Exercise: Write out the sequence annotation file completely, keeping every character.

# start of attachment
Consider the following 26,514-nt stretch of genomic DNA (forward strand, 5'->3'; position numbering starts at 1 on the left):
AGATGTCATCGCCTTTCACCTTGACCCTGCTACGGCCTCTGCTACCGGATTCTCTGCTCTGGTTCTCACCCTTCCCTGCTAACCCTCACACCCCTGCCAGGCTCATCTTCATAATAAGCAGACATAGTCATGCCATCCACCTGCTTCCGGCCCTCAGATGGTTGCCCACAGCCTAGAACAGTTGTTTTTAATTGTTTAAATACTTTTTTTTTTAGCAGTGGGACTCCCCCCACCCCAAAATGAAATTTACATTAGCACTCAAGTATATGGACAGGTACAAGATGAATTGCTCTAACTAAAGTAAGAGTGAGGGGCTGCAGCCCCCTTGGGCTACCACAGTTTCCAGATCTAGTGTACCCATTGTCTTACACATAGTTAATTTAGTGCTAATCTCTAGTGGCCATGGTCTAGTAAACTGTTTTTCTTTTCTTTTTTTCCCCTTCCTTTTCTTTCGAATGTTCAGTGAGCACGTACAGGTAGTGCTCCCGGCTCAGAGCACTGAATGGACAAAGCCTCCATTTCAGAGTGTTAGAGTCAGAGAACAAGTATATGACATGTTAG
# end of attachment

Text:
Consider the following 26,514-nt stretch of genomic DNA (forward strand, 5'->3'; position numbering starts at 1 on the left):
AGATGTCATCGCCTTTCACCTTGACCCTGCTACGGCCTCTGCTACCGGATTCTCTGCTCTGGTTCTCACCCTTCCCTGCTAACCCTCACACCCCTGCCAGGCTCATCTTCATAATAAGCAGACATAGTCATGCCATCCACCTGCTTCCGGCCCTCAGATGGTTGCCCACAGCCTAGAACAGTTGTTTTTAATTGTTTAAATACTTTTTTTTTTAGCAGTGGGACTCCCCCCACCCCAAAATGAAATTTACATTAGCACTCAAGTATATGGACAGGTACAAGATGAATTGCTCTAACTAAAGTAAGAGTGAGGGGCTGCAGCCCCCTTGGGCTACCACAGTTTCCAGATCTAGTGTACCCATTGTCTTACACATAGTTAATTTAGTGCTAATCTCTAGTGGCCATGGTCTAGTAAACTGTTTTTCTTTTCTTTTTTTCCCCTTCCTTTTCTTTCGAATGTTCAGTGAGCACGTACAGGTAGTGCTCCCGGCTCAGAGCACTGAATGGACAAAGCCTCCATTTCAGAGTGTTAGAGTCAGAGAACAAGTATATGACATGTTAG